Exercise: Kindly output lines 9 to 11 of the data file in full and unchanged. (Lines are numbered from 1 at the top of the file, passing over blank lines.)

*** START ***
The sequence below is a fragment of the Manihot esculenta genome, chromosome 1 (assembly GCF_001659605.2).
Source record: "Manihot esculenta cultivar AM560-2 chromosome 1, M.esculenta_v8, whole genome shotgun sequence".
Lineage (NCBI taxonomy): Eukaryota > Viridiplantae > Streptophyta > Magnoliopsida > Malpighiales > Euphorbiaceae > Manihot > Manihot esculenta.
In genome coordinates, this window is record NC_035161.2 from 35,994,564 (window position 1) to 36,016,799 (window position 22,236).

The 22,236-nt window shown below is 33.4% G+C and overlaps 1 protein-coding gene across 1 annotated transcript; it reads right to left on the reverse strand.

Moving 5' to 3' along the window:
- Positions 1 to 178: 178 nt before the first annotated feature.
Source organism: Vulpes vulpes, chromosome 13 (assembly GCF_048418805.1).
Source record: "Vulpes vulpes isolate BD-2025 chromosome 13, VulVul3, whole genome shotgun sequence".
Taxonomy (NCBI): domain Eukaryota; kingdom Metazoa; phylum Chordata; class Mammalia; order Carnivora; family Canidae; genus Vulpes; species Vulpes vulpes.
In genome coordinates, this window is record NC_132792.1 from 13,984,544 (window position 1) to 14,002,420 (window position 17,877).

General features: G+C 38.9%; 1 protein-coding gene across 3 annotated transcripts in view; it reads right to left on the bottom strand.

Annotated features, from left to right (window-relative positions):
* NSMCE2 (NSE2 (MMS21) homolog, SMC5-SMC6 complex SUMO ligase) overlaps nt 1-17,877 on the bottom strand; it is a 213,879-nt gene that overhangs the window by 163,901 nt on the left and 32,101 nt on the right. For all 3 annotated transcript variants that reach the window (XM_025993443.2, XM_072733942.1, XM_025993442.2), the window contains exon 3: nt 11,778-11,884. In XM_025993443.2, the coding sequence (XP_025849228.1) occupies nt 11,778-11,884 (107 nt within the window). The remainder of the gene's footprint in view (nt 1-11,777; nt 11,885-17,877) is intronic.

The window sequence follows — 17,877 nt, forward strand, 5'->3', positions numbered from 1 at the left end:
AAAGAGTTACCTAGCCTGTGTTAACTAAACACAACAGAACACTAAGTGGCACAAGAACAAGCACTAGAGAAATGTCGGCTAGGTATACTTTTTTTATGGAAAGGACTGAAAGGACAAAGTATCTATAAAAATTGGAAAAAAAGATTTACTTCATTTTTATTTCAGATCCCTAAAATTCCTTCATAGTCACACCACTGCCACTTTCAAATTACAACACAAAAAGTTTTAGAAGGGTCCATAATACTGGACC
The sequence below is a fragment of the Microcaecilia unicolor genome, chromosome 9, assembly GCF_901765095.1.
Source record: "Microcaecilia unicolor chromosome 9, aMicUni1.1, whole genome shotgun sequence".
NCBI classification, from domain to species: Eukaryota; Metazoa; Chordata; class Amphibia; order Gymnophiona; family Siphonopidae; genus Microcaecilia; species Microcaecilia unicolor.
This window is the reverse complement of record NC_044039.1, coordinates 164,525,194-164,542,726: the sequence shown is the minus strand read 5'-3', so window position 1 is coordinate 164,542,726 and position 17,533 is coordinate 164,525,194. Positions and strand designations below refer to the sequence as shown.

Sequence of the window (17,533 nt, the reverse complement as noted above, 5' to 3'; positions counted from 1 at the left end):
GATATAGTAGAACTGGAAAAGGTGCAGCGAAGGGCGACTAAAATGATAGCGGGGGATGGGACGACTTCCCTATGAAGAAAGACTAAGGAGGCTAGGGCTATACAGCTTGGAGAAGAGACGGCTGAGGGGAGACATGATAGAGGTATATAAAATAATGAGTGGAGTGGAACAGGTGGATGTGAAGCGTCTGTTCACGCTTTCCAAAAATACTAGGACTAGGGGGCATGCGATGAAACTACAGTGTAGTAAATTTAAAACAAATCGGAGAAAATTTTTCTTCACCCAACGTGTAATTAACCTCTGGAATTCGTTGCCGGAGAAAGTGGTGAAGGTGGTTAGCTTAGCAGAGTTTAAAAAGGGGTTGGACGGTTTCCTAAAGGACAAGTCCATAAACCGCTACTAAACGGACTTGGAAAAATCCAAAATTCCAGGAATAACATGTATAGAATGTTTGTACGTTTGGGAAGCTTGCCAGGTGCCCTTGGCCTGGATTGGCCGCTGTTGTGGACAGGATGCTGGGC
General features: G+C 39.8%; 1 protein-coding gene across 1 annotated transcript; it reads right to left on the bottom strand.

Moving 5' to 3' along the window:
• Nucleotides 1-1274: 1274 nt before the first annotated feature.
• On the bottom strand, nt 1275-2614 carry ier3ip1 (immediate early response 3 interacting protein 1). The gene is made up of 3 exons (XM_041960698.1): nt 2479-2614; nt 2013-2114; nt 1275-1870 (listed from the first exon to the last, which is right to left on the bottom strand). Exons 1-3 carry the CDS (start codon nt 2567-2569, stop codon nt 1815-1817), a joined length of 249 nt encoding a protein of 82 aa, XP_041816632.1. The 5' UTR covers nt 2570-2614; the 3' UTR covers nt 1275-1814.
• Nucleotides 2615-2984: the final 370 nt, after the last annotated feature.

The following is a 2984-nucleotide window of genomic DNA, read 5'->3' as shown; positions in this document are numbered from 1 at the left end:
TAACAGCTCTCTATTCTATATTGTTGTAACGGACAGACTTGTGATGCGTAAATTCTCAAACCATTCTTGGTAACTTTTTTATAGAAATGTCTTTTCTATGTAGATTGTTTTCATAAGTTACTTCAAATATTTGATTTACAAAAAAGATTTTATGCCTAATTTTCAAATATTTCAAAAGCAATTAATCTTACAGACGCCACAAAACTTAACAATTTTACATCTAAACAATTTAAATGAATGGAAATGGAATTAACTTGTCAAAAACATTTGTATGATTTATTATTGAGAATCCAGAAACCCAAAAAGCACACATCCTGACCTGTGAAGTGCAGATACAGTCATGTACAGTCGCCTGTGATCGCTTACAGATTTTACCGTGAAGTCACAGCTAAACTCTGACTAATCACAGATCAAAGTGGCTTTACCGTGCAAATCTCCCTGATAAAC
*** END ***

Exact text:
Source record: "Vulpes vulpes isolate BD-2025 chromosome 13, VulVul3, whole genome shotgun sequence".
Taxonomy (NCBI): domain Eukaryota; kingdom Metazoa; phylum Chordata; class Mammalia; order Carnivora; family Canidae; genus Vulpes; species Vulpes vulpes.
In genome coordinates, this window is record NC_132792.1 from 13,984,544 (window position 1) to 14,002,420 (window position 17,877).